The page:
Born 1790, died 1875
Researched and written by Julia Sharp
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William Gibbs is best known because of his property, Tyntesfield, which was bought from his descendants by the National Trust in 2002 after an appeal to the public for funds. He is also noted that his great wealth came from the import of large quantities of South American bird droppings for use as fertiliser, or as the Victorian ditty says
‘William Gibbs made his dibs
Selling the turds of foreign birds’
He was the grandson of Exeter Surgeon Dr. George Abraham Gibbs (1718-1794) who rose to be Chief Surgeon at the Royal Devon and Exeter Hospital before retiring in 1781.
William’s father was George’s fourth son, Antony Gibbs (1756-1815) who had a life that was full of what could be called ‘ups and downs’. He married Dorothea (known as Dolly) in 1784 and they had five children who survived to adulthood. After leaving Exeter Grammar School, Antony was apprenticed to a merchant Nicholas Brooke, whose firm traded with Spain exporting locally made woollen cloth.
In 1778 he returned to Exeter from Spain being joined by his older brother Abraham the following year before they set up business together. The brothers had expansive ideas for their business, including insuring clients’ goods and acting as bankers, something that Antony Gibbs and Sons developed in the next century. However, with war on the European mainland imminent, it made the venture precarious at that time. In 1781, with financial help from their father, they set up Gibbs Brothers Cloth Makers operating out of a warehouse in Exwick. As part of the established woollen trade they had become members of the Company of Weavers Fullers and Shearmen with Antony becoming Master of the Gild in 1783. This honour was tinged with sadness as Abraham had suddenly died in 1782.
Abraham had been engaged to Dolly and she turned to Antony for support which led to their marriage in 1784. After starting married life in his parents old house in Exeter, Antony began looking for a larger home for his growing family. He was still operating in Spain, and obtaining loans from family and friends to pay the household and other expenses.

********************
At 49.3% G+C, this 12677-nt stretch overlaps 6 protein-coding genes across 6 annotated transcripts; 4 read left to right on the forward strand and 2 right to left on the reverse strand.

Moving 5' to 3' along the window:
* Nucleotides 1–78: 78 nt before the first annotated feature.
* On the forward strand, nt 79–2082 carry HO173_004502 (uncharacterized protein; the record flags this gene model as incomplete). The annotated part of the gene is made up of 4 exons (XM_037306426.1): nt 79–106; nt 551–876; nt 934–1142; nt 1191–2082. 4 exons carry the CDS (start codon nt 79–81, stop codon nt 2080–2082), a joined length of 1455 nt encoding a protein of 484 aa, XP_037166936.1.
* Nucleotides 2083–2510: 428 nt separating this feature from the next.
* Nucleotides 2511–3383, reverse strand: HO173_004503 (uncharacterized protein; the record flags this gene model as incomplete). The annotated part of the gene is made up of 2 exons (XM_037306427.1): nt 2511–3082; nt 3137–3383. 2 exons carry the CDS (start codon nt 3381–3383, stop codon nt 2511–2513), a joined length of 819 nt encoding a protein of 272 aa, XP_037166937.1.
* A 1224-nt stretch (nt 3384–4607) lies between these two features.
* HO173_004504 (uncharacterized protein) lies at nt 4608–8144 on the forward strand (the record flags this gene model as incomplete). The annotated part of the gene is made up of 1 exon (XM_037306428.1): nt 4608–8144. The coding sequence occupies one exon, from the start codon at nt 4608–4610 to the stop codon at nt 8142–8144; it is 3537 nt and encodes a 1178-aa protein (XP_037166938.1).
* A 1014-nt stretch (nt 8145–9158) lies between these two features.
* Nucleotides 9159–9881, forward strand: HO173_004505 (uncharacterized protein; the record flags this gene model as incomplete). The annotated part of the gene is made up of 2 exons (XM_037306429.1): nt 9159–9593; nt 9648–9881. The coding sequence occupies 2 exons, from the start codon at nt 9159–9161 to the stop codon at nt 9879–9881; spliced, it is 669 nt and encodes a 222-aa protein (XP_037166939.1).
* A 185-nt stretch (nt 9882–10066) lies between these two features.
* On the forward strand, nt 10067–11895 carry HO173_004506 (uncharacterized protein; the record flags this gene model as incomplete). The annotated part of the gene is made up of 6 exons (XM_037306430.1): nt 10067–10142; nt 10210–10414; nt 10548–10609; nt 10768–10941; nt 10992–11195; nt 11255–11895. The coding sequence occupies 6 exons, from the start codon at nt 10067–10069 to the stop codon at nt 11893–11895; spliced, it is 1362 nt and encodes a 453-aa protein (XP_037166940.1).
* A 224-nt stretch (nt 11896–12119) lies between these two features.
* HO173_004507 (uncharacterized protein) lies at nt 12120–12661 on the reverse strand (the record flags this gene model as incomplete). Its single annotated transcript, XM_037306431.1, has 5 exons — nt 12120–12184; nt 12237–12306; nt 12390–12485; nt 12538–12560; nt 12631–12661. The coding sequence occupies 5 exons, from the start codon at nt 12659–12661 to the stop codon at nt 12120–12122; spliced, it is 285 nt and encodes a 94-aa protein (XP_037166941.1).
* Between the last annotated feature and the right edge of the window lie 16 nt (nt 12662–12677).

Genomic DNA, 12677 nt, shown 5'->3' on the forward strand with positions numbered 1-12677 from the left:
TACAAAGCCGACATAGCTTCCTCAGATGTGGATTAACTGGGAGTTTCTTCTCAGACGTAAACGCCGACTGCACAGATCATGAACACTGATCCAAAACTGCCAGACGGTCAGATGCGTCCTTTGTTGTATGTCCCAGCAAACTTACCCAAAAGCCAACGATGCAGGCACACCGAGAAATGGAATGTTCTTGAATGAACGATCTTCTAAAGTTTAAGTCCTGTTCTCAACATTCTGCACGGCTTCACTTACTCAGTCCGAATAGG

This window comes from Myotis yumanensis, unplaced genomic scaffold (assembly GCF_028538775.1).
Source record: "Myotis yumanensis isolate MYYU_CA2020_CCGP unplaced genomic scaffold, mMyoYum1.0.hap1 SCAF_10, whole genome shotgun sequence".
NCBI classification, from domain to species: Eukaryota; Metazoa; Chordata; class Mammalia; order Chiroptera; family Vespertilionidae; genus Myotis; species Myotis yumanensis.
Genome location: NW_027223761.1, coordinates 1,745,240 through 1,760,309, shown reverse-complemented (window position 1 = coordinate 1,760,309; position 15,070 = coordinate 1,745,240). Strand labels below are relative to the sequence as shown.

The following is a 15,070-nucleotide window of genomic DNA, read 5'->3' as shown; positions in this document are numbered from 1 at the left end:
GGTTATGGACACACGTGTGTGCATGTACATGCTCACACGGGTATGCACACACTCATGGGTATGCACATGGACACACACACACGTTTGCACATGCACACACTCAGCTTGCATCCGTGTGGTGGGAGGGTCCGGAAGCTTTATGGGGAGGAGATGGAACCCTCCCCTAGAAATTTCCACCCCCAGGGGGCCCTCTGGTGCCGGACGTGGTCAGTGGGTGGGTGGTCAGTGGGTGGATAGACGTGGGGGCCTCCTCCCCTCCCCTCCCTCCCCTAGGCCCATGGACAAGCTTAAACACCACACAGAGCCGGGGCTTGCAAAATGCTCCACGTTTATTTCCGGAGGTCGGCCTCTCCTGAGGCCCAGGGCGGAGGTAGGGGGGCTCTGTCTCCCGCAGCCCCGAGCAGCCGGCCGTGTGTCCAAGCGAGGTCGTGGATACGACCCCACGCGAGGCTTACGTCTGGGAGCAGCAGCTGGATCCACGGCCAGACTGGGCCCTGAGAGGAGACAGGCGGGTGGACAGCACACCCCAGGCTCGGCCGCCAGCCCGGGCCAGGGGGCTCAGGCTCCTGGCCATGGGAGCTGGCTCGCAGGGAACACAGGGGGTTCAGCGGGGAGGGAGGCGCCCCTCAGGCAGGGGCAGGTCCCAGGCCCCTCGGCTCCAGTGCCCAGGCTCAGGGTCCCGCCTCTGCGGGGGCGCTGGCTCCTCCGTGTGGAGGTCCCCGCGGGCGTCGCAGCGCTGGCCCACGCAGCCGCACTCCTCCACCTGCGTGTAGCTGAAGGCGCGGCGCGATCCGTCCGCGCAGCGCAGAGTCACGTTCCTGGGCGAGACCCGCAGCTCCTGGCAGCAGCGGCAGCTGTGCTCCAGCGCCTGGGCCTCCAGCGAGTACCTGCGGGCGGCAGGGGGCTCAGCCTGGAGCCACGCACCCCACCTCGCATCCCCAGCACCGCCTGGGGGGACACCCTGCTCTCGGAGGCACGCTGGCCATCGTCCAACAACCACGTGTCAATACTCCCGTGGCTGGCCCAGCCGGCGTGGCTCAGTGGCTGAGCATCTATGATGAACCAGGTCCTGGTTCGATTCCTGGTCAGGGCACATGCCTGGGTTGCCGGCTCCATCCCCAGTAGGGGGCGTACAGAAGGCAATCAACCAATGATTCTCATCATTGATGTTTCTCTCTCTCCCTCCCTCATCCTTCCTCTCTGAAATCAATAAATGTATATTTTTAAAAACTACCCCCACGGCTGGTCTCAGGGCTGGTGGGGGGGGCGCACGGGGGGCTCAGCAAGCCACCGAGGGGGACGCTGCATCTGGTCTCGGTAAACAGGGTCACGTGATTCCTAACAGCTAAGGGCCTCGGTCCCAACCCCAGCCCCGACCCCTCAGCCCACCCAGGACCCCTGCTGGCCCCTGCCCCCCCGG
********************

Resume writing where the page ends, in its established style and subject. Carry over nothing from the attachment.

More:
Finally, in 1785 he found Exwick Barton with about 100 acres and a house, Exwick Manor, near the unused Exwick Mill belonging to James Buller. This was acquired as a fulling mill with, once again, financial help of his father, and a loan from Edmund Granger of £10000, and a ten year partnership entered into. There was not enough money to buy the business and the Barton, but Antony’s elder brother, Vicary Gibbs, bought the Barton and agreed to lease it to Antony.
Being ever the optimist, next year Antony commenced building a new woollen mill, Exwick Woollen Mill. Samuel Banfill, who had been employed to run the mill, was promoted and the firm became Gibbs, Granger and Banfill. Due to Antony’s lack of business acumen, and the wars on the continent, he overtraded and in 1789 both Antony and his father were made bankrupt.
He then decided to set up business in Madrid to try to pay off his debts, and it was there in 1790 that William was born. The family returned to Exeter in 1792, living at Lower Cleave; then a House on St. David's Hill and from 1803 Cowley Cottage where they stayed until they left Devonshire.
William had been sent to Blundell’s Grammar School in Tiverton in 1800 but was withdrawn in 1802 to accompany his Father and elder Brother on a business trip to Spain. Further trips followed until in 1806 William was sent to Bristol to work in the office of his Uncle George Gibbs of Redland.
With the help of his brother now Sir Vicary Gibbs, Antony procured a licence in 1806 for a Spanish Merchant vessel to take most of his stock in Spain to South America, and the Hermosa Mexicana arrived in Lima in 1807. Again with the help of his brother who put his name forward, in 1808 Antony was named as one of four Commissioners appointed by Order in Council dealing with Portuguese Property in London. As the trade with Spain had ceased, it was decided to move the whole family to London, where they settled first on Dulwich Common.